Mark Morales, rapper, actor and music producer better known as Prince Markie Dee and member of the group The Fat Boys, has died at age 52 of unknown causes.
Morales’ death was announced on Sirius XM’s Rock the Bells show, where he served as host and DJ. “The Rock The Bells family is heartbroken after learning of the passing of Mark ‘Prince Markie Dee’ Morales. That voice and his presence can never be replaced. Our thoughts and prayers are with his loved ones,” said the format through from Twitter.
Born in Brooklyn in 1968, Morales co-founded what would become The Fat Boys with his friends Damon ‘Kool Rock-Ski’ Wimbley and Darren ‘Buff Love’ Robinson. They began their career as The Disco 3, a group that achieved success after winning a rap contest that earned them a record deal and the release of their first single, Reality.
The group changed its name and in 1984 released its debut album, Fat Boys, considered the first hip-hop album to include beatboxing. This album was a success and it is considered that it marked a before and after in rap. Jail House Rap, Can You Feel It ?, Stick ‘Em, Don’t You Dog Me and Fat Boys are some of the album’s standout tracks.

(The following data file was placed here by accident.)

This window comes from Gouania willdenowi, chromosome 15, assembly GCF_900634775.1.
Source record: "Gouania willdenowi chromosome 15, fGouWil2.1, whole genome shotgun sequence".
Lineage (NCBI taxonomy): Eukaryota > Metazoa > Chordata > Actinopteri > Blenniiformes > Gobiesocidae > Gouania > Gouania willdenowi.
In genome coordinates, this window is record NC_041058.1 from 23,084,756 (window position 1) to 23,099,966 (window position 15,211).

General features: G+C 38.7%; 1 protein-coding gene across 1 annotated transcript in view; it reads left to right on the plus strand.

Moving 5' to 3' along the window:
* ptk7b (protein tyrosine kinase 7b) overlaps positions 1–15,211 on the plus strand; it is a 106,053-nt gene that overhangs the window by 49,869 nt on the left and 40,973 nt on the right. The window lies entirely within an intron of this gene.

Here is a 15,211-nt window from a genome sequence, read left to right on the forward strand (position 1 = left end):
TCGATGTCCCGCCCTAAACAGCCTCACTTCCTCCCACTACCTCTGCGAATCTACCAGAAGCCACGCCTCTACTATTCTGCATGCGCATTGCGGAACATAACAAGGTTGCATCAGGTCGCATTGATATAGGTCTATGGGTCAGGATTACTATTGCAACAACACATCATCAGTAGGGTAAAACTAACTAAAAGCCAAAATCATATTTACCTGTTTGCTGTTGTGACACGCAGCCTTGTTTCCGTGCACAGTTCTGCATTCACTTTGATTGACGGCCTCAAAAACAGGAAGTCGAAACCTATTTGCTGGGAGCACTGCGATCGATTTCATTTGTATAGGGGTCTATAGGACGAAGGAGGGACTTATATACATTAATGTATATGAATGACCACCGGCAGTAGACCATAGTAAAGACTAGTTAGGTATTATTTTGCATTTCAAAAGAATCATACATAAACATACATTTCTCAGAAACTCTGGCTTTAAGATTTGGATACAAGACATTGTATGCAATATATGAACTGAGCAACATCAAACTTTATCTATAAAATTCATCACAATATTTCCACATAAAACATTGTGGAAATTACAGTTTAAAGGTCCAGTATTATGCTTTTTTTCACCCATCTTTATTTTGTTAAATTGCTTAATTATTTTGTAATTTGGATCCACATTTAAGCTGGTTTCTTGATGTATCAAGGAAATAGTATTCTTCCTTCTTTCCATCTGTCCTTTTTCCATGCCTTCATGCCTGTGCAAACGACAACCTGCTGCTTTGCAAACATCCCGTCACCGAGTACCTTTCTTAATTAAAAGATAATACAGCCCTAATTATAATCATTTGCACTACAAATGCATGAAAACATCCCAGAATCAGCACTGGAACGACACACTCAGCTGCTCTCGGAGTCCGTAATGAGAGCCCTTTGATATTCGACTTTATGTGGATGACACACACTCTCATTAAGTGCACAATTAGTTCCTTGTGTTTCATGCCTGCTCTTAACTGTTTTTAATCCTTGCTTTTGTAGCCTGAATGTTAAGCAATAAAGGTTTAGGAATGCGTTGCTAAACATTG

In 1985 they made their film debut with Krush Groove, a fictional narrative from the founding of Def Jam Recordings in which musicians performed and performed various songs.
The Fat Boys recorded seven albums in total, achieving their greatest success in 1987 with the release of Crushin, which went platinum. His next album, Coming Back Hard Again from 1988, was also very successful thanks to his cover of The Twist with Chubby Checkers.
Following the group’s separation in 1991, Morales began his solo career as a performer and producer. In 1992 he released Free and that same year he produced and co-wrote several tracks on Mary J. Blige’s debut What’s the 411, including the popular song Real Love. Morales also produced for Craig Mack and Marc Anthony, among other artists.